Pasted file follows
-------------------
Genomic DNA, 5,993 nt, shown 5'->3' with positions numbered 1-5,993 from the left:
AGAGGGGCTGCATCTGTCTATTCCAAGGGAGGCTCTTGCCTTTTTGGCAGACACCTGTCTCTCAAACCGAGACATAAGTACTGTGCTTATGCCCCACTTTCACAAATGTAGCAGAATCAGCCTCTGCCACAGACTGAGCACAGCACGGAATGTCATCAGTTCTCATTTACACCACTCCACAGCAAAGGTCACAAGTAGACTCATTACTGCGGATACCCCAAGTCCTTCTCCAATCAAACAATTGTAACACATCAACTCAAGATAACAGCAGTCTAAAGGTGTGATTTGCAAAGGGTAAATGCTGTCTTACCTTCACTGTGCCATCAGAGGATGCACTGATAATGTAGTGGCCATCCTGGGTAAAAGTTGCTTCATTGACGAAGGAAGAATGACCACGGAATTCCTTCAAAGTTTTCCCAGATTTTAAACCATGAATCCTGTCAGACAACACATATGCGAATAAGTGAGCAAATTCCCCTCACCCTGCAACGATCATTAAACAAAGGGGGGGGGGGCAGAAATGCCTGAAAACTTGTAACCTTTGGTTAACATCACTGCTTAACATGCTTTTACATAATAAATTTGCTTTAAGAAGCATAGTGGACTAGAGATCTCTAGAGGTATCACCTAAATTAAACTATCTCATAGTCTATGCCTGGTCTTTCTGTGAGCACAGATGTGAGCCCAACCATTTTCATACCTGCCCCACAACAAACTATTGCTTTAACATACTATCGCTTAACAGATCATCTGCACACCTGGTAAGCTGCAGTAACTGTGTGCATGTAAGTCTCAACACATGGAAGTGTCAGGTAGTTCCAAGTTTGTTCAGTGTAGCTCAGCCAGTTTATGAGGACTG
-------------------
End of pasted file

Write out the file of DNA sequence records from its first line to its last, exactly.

Genomic DNA, 5,993 nt, shown 5'->3' with positions numbered 1-5,993 from the left:
AGAGGGGCTGCATCTGTCTATTCCAAGGGAGGCTCTTGCCTTTTTGGCAGACACCTGTCTCTCAAACCGAGACATAAGTACTGTGCTTATGCCCCACTTTCACAAATGTAGCAGAATCAGCCTCTGCCACAGACTGAGCACAGCACGGAATGTCATCAGTTCTCATTTACACCACTCCACAGCAAAGGTCACAAGTAGACTCATTACTGCGGATACCCCAAGTCCTTCTCCAATCAAACAATTGTAACACATCAACTCAAGATAACAGCAGTCTAAAGGTGTGATTTGCAAAGGGTAAATGCTGTCTTACCTTCACTGTGCCATCAGAGGATGCACTGATAATGTAGTGGCCATCCTGGGTAAAAGTTGCTTCATTGACGAAGGAAGAATGACCACGGAATTCCTTCAAAGTTTTCCCAGATTTTAAACCATGAATCCTGTCAGACAACACATATGCGAATAAGTGAGCAAATTCCCCTCACCCTGCAACGATCATTAAACAAAGGGGGGGGGGGCAGAAATGCCTGAAAACTTGTAACCTTTGGTTAACATCACTGCTTAACATGCTTTTACATAATAAATTTGCTTTAAGAAGCATAGTGGACTAGAGATCTCTAGAGGTATCACCTAAATTAAACTATCTCATAGTCTATGCCTGGTCTTTCTGTGAGCACAGATGTGAGCCCAACCATTTTCATACCTGCCCCACAACAAACTATTGCTTTAACATACTATCGCTTAACAGATCATCTGCACACCTGGTAAGCTGCAGTAACTGTGTGCATGTAAGTCTCAACACATGGAAGTGTCAGGTAGTTCCAAGTTTGTTCAGTGTAGCTCAGCCAGTTTATGAGGACTG